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Tuesday, May 30, 2017

SCOTUS OT16 Symposium: A Narrow Decision in BNSF

Thanks to Howard for the invitation! As it happens, my most-looked-for opinion was released this morning, in BNSF Railway Co. v. Tyrrell. I'd written an amicus brief in the case, leaving the Daimler issue to one side; and with Daimler already on the books, I think the Court basically got it right. (I might save a few quibbles for a future post.)

But what's most noteworthy about the opinion is what it didn't address. As Cassandra and Howard note, the respondents lose under the Court's reading of Daimler. The respondents also argued that, notwithstanding Daimler, Congress had authorized Montana's personal jurisdiction; Part II of the opinion explains in detail why that isn't so. That holding let the Court skip another issue briefed by the parties, namely whether Congress can license state personal jurisdiction when it wants to.

BNSF argued that it can't. The Fourteenth Amendment's Due Process Clause limits state personal jurisdiction, and Congress can't license what the Constitution forbids. That would have been an easy way to dispose of the issue, without the Court's having to dig through the historical record of the 1910 amendments to the Federal Employers' Liability Act. But the Court restricted itself to the statutory ground, leaving the constitutional one for another day.

This was a good issue for the Court to avoid. Whether Congress can license state personal jurisdiction is actually much harder than it seems. The existing limits on state PJ are enforced through the Due Process Clause, but they don't necessarily come from the Due Process Clause. As I've argued before, the Court in Pennoyer v. Neff drew these standards from general and international law, of which federal and state courts in the days of Swift v. Tyson could each take their own view. Over time, courts lumped these substantive standards for personal jurisdiction together with the means for their enforcement, treating the whole topic as something to be mined from the depths of due process. But if the standards don't come from the Constitution, and if Congress chooses to adopt different ones (such as by prescribing the effect of state judgments under Article IV), it's far from clear that the Fourteenth Amendment would say no.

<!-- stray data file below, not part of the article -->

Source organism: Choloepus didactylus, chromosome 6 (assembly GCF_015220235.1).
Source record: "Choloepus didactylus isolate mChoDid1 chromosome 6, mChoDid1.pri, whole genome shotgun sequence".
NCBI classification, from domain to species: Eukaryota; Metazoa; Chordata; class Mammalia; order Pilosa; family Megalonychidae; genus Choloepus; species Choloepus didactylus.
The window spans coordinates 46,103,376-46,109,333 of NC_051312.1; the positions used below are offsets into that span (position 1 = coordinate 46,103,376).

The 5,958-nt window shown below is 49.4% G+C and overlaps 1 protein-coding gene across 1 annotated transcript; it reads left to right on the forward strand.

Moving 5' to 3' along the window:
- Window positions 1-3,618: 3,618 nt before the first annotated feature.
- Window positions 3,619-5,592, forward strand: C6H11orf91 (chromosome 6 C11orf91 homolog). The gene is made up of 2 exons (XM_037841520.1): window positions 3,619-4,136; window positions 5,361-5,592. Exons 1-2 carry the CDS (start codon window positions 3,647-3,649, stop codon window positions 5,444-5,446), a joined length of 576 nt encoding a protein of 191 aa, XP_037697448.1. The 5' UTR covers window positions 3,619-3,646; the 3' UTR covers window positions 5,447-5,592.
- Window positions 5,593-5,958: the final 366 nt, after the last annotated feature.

In fact, some federal statutes may do this already. 28 USC § 1738A imposes rules for state child-custody jurisdiction, and these rules may or may not track today's due-process doctrine. Those rules weren't at issue in this case, of course, and the Court properly avoided ruling on their constitutionality. (While the United States supported BNSF as an amicus, it didn't take any position on the issue of congressional power, or even discuss any statutes that might be affected—writing only that "there is no need to address any such questions here." Justice Kennedy raised the constitutional issue briefly during BNSF's oral argument, but no one asked the SG about it.)

So whatever else one might think of today's opinion, it's a good example of the Court doing more work in order to do the right thing: avoiding a constitutional issue it didn't have to decide.

Posted by Stephen Sachs on May 30, 2017 at 04:10 PM | Permalink

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